How would you feel if you could raise the dead, heal the sick, walk on water and yet you couldn’t escape your last day on earth?
Corporal punishment was the prime way of trying to convince young kids to give attention to their education, regardless of their ability to learn. For fear of pain, I had always tried my very best to stay ahead. Yet, one afternoon, the teacher launched a dictation quiz, right before break time. I saw kids lined up with their sheet to be corrected. The number of misspelled words goes along with the number of whips. Some kids have gone through their whips and are now outside playing and eating. I probably was the last on the line, and there was no escape. I wept and wept before I even had the chance to hand in my sheet. The teacher took so much pride in extending his arm to deliver strong and firm blows with the whip. I don’t remember the weeping that came with the physical pains. But surely, the weeping prior to giving in my sheet for correction, that weeping I remember it like an hour ago.
There is so much I wish were true. And I enjoyed the lies for as long I had believed them to be true. There was such a sense of security, a sense of entitlement, a sense of assurance with each day that passes.
So I didn’t eat out of the garbage, therefore I should feel entitled to being healthy. I have wronged noboby that I know of, therefore I should be entitled to zero harm from anyone. I had worked hard and diligently therefore I should be entitled to a primetime vacation with merriness and glee. You know that deep within feeling that everything is right and that nothing can possibly go wrong? That’s the drug we all would pay for regardless of what the statistic says.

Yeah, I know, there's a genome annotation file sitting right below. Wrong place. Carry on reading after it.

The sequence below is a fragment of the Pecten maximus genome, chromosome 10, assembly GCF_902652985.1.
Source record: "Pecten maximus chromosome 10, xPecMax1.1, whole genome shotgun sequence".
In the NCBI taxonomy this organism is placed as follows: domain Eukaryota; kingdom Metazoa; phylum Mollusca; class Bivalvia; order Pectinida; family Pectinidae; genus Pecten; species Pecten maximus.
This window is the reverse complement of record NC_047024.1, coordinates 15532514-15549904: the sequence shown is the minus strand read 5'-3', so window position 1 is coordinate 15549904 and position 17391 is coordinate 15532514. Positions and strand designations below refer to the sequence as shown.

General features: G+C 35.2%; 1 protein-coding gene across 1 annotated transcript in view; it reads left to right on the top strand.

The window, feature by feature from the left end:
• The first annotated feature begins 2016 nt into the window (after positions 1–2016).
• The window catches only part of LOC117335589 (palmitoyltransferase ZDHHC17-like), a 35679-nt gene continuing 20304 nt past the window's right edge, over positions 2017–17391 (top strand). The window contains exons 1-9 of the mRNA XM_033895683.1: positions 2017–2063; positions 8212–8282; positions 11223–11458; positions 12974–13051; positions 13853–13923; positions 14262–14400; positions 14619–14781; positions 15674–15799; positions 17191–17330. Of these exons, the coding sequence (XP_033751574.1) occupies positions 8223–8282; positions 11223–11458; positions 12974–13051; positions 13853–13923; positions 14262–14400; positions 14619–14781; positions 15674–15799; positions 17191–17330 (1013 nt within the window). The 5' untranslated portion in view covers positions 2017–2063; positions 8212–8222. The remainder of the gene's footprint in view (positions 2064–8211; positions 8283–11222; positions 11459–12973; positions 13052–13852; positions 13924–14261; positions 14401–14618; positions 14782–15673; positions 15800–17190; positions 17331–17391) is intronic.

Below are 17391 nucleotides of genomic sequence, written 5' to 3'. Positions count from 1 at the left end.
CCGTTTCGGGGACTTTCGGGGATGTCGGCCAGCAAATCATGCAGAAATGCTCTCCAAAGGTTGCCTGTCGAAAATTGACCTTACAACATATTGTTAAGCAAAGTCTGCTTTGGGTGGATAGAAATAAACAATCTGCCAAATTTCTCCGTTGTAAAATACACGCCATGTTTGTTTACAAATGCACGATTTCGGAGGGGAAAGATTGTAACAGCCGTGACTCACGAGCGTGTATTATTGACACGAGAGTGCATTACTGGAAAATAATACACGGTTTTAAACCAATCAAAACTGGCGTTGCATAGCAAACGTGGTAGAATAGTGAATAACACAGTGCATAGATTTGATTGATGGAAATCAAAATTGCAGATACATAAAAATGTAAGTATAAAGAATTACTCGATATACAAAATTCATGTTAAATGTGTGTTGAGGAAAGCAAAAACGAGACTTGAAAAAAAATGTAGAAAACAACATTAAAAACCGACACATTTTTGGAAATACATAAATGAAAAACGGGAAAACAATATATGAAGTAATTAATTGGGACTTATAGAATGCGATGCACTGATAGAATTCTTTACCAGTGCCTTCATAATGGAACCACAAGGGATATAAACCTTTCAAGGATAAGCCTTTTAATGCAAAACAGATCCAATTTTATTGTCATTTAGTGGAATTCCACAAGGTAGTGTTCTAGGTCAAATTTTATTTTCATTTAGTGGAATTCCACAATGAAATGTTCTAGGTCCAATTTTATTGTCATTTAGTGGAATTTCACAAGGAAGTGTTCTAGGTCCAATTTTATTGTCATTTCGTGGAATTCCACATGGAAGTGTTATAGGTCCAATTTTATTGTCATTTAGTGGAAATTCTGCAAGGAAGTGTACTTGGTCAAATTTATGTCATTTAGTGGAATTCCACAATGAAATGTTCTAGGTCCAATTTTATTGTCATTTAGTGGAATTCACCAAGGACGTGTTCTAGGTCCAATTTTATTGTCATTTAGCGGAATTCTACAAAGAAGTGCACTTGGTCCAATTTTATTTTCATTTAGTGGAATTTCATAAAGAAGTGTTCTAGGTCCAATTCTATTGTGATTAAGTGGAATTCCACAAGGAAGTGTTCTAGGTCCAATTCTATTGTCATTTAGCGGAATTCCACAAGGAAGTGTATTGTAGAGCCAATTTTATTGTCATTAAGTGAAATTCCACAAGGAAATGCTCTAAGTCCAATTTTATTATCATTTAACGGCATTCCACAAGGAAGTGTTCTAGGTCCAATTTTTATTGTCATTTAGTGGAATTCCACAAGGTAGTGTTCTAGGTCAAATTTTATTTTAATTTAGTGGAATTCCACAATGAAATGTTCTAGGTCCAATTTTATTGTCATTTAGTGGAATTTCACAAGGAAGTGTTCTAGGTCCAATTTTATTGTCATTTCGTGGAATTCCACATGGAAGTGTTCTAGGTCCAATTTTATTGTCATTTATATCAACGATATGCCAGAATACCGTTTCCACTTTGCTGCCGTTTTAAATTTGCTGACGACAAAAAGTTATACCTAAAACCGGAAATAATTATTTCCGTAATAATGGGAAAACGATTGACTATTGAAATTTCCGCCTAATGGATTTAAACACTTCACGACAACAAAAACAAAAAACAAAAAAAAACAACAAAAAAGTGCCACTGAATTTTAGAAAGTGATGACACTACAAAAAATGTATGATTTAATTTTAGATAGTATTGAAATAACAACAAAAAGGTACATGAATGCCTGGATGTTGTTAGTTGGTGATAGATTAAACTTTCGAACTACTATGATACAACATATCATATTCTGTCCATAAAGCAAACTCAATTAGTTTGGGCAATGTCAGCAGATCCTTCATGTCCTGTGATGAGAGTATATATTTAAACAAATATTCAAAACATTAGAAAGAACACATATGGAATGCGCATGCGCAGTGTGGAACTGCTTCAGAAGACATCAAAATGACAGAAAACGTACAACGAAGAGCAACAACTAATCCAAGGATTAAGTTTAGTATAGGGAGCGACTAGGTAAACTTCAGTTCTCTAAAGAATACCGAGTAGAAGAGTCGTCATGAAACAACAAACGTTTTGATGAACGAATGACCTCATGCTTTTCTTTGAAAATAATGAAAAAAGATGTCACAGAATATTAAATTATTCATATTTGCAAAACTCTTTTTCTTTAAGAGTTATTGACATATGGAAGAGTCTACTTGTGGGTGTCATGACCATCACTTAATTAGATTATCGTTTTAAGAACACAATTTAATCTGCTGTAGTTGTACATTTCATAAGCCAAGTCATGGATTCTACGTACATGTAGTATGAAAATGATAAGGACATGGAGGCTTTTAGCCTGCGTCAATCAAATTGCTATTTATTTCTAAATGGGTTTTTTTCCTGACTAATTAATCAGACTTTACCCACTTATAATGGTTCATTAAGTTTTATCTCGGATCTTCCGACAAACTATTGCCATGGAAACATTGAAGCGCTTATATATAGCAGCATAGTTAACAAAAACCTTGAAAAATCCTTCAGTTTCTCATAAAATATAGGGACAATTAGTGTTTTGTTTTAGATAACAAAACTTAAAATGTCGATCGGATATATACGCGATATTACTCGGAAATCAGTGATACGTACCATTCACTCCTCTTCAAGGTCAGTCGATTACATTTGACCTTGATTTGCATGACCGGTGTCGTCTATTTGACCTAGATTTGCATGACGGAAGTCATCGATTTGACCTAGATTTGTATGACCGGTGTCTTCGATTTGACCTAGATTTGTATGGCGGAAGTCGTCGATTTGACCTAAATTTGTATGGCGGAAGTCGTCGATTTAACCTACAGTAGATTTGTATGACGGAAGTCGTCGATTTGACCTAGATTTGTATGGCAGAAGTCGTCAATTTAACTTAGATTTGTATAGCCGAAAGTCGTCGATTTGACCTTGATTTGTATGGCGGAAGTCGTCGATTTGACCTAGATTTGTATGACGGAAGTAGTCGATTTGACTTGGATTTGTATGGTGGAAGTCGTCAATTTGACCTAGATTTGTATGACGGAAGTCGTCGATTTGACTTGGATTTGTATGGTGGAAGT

The kids are asleep in bed, and not in the emergency room, and you feel entitled, rewarded for having worked toward such goal. You got home from work, sitting and having dinner with the family, and you feel entitled and rewarded for having worked toward such goal. Your debts seem to be under control, and you feel entitled and rewarded for having worked toward that goal. You still have a job, and you feel entitled and rewarded for having worked toward that goal. Then one day, you become sick. No money, no food, none of your so-called achievements can match or counteract what you could have never prepared for. One day, you didn’t make it home from work. One day, the kids couldn’t fall asleep. One day, the job was gone. One day, no money was left on the account. One day, many were calling you with job offers, but you were too sick to get out of bed. You may have been used to love the bed for rest, but now you hate it the most. What happened then to the things you believe you were entitled to?
There’s a Haitian Creole term that says, “Wilib”. Wilib means “free ride”. It also means a “non-guaranteed ride”. Did you know that you and I are exposed to being swallowed by a sinkhole like anybody else? Did you know that you and I are exposed to being mugged and raped like anybody else? Did you know that you and I are destined to suffer and die like anybody else?
So how do we go on? Everyone believes something. Whether that something is true or not, is not essential. For as long as they believe it to be true, they will go on. Yet, if you inflate a balloon with air, you can easily believe that air to remain within unchallenged. But if you put that balloon either out in the sun or in the freezer, or if you simply stare at that balloon with time you’ll notice the air somehow manages to escape because circumstances change.